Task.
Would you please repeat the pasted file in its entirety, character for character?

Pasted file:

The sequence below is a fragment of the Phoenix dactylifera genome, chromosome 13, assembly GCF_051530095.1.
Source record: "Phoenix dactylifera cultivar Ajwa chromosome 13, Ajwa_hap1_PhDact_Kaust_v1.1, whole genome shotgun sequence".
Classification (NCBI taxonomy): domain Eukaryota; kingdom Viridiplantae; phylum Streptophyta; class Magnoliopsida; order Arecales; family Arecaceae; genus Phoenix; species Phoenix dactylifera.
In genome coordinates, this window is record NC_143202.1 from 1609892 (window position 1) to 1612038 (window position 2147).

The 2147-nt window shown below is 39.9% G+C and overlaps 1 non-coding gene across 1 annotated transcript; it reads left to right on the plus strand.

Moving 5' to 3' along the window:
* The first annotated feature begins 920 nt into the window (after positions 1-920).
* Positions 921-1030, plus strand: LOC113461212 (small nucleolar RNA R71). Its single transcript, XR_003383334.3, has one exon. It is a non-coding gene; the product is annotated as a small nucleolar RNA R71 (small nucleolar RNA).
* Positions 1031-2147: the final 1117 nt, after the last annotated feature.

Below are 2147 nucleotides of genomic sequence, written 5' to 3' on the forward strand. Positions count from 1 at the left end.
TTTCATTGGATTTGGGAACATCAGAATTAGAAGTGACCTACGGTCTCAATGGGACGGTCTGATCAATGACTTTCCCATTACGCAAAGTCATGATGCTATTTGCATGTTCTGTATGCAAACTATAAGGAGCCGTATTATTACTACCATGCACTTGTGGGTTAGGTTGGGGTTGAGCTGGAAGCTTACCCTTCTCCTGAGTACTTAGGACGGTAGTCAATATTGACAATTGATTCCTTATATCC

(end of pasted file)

The sequence below is a fragment of the Phoenix dactylifera genome, chromosome 13, assembly GCF_051530095.1.
Source record: "Phoenix dactylifera cultivar Ajwa chromosome 13, Ajwa_hap1_PhDact_Kaust_v1.1, whole genome shotgun sequence".
Classification (NCBI taxonomy): domain Eukaryota; kingdom Viridiplantae; phylum Streptophyta; class Magnoliopsida; order Arecales; family Arecaceae; genus Phoenix; species Phoenix dactylifera.
In genome coordinates, this window is record NC_143202.1 from 1609892 (window position 1) to 1612038 (window position 2147).

The 2147-nt window shown below is 39.9% G+C and overlaps 1 non-coding gene across 1 annotated transcript; it reads left to right on the plus strand.

Moving 5' to 3' along the window:
* The first annotated feature begins 920 nt into the window (after positions 1-920).
* Positions 921-1030, plus strand: LOC113461212 (small nucleolar RNA R71). Its single transcript, XR_003383334.3, has one exon. It is a non-coding gene; the product is annotated as a small nucleolar RNA R71 (small nucleolar RNA).
* Positions 1031-2147: the final 1117 nt, after the last annotated feature.

Below are 2147 nucleotides of genomic sequence, written 5' to 3' on the forward strand. Positions count from 1 at the left end.
TTTCATTGGATTTGGGAACATCAGAATTAGAAGTGACCTACGGTCTCAATGGGACGGTCTGATCAATGACTTTCCCATTACGCAAAGTCATGATGCTATTTGCATGTTCTGTATGCAAACTATAAGGAGCCGTATTATTACTACCATGCACTTGTGGGTTAGGTTGGGGTTGAGCTGGAAGCTTACCCTTCTCCTGAGTACTTAGGACGGTAGTCAATATTGACAATTGATTCCTTATATCC